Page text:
How to Keep Tropical Flair Through Winter!
Sometimes I wonder if I should call my blog "The Happiest Gardener in the World". I know that almost all gardeners are happy, but it seems as if I'm the most ecstatic when I'm challenged by cold, flooding and rogue landscapers, all conspiring against my helpless plants. If I wasn't given a set of challenges, how else would I get to be creative and inventive? How else would I get to find cold hardy plants that no one else in the neighborhood is growing? Though I don't yet have the right quantities of evergreen trees to keep my garden gorgeous through winter, each winter will get better and better as the garden matures.
Here's how to make it through the winters with tropical flair.
First, choose cold hardy varieties. Above are some cold hardy bromeliads under a live oak, paired with a macho fern. The big ones are aechmea distichantha, and it was so cold that even these tough behemoths got a little singed on the parent plants. As many bromeliad growers will tell you, the pups are always less damaged than the older "mother plant" so its a good idea to wait til after winter to divide them. This also gives them a better shot at root production and prevents rot.
The variegated one is Billbergia "Kyoto" and even though several books I've read will say its super tender, I've seen several left outdoors this winter under trees and left unharmed.
The smaller ones in the second photo are aechmea gamosepala, and they've now survived trampling-by-dog, watering-by-dog, digging-up-by-dog, scorching by too much sun and even hard freezes. They don't look too great, but they will when they get established.
Other than choosing hardier varieties, you can also grow plants that quickly grow back from the roots, like gingers! This is whats left of my shell gingers above ground, but they will bounce back in no time. Some people slash these to the ground to get a lush groundcover, so I just look at it as easy trimming. Eventually these will be thick and more cold tolerant. My false cardamom ginger is still about a foot tall after being frozen back, mostly just because of the density of the clump. There are even Hedychium gingers that have escaped into wild streams in the colder inland areas between here and Gainesville, and they are so dense that they barely get knocked back and bloom profusely every year.
Here's another one that reliably returns in no time at all. These agapanthus on a berm got hit hard by the freeze, but are already back. Even the self sown seedlings have recovered! In summer this planting becomes an island surrounded by swamp, creating an interesting effect especially when in bloom.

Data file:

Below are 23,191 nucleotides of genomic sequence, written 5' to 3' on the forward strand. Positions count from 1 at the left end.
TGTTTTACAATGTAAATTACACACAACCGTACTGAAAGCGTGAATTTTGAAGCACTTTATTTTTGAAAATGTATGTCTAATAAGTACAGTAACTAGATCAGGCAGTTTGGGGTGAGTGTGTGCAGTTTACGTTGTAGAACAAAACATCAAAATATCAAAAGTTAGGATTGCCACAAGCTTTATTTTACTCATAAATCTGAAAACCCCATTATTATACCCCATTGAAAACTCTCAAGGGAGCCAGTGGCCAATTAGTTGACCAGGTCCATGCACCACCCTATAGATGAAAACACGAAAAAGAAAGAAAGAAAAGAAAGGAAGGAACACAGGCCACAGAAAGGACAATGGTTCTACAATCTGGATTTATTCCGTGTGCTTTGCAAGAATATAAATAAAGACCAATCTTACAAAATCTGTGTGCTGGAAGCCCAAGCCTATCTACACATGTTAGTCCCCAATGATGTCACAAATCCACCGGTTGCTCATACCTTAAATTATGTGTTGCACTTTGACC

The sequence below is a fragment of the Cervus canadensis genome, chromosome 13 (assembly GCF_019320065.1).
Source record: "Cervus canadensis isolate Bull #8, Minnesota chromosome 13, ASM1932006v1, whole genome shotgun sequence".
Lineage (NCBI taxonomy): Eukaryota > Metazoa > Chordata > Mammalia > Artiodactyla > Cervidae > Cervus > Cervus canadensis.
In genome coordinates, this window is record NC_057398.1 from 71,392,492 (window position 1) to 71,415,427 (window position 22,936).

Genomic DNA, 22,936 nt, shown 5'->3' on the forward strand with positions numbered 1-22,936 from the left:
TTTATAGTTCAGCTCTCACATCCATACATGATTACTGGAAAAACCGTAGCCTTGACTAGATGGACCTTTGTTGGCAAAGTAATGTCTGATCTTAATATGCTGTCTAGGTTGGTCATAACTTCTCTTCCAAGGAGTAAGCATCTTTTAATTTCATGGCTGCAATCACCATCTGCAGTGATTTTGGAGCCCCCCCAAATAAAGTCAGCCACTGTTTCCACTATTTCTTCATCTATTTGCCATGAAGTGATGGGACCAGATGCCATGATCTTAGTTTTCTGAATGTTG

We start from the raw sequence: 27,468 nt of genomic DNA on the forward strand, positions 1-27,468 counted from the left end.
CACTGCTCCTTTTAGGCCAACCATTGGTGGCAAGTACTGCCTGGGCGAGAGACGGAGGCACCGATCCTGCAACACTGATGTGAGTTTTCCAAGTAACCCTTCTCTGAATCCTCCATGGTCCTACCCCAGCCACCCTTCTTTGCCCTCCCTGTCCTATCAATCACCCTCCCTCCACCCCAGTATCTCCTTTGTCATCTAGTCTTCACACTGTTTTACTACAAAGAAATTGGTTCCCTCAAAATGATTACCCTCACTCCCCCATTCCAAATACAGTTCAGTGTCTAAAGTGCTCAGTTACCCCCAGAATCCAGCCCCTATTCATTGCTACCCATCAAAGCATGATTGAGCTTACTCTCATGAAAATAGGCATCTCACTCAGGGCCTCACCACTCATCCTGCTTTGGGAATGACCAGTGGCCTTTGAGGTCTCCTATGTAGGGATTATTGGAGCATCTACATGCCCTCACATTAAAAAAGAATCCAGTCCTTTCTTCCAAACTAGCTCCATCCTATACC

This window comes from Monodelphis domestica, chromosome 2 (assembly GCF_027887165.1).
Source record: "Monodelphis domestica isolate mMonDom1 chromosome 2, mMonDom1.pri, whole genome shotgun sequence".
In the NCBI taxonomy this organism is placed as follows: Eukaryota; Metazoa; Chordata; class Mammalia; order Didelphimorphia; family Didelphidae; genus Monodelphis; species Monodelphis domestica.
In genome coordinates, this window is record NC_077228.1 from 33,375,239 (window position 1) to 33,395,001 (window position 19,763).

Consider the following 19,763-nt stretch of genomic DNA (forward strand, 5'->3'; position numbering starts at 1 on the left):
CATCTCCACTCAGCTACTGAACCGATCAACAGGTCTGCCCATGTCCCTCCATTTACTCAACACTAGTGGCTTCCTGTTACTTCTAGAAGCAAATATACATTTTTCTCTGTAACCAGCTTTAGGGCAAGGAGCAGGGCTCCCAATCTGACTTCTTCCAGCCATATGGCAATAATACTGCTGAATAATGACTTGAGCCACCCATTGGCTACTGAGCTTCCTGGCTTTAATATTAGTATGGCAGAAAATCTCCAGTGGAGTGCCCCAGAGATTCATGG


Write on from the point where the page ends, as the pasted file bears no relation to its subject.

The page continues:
Plant evergreens that keep their leaves in winter. My little philodendron selloum did well this winter, and believe it or not these aren't even new leaves. This plant is another good one for flooded areas, and I'm considering doing a planting along the swamp with these at the bases of dahoon hollies for an evergreen backdrop.
Make do with what you have, and replace tender plants with hardier ones. Sadly, my areca palm did not make it this winter, which I half expected. So what's a bromeliad fancier to do? I simply tucked these hardy billbergias in between the dead trunks to start a colony. Even better, they're about to bloom too! There is a small nursery in Middleburg that gets much colder than Jacksonville, and they have a gigantic colony in a live oak. Does anyone know what kind of bilbergia this is?
Here is a small one that's been living in a sweet bay magnolia. When acclimated in bright sun these will turn a silver color with pink and orange tinges. If anyone wants to try this, I suggest using a tree with a dark trunk so the bromeliads will glow against the black bark when it rains. These would also look awesome planted amongst green moss, resurrection ferns, contrasting bromeliads or against a dark green leafy backdrop
Of course the best thing you can do to retain winter interest is use evergreen natives with glossy leaves. The leaves have just dropped off this wild blueberry, but only to accomodate the pendant bell shaped blooms. These will give way to berries (which I leave for the birds) and bright new leaves. In late winter the leaves turn burgundy, making things even more interesting. Some native evergreens are fetterbush, east palatka holly, florida anise, magnolias, red bay, palmettos, and needle palm.
Last but not least, make efforts to protect your plants with careful siting and by covering on frosty nights when able. My lovely courtyard garden was made possible by its proximity to the house and by using tarps to protect them from the frost. We even used shop lights on the coldest nights, which gave an extra couple degrees to the immediate area. The bromeliads that weren't protected survived, but they look a little ratty for the moment and will take some time to recover.
(Sadly one supposedly hardy native couldn't take this winter, even though it never got singed by the freezes. My everglades palm clump has had enough of the prolonged cold and was likely weakened by the continuous cold weather. I also feel that having tender palms nearby didn't help because as those died off, the fungi associated with cold weather must have proliferated and killed what would normally be a hardier palm. It was also a rainy winter, which is even more favorable for the spores.Bear in mind that there are at least a few huge specimens in the area that have surpassed heights of two stories tall, so this is still a good palm for the area as long as its sited in an area that can warm up quickly.)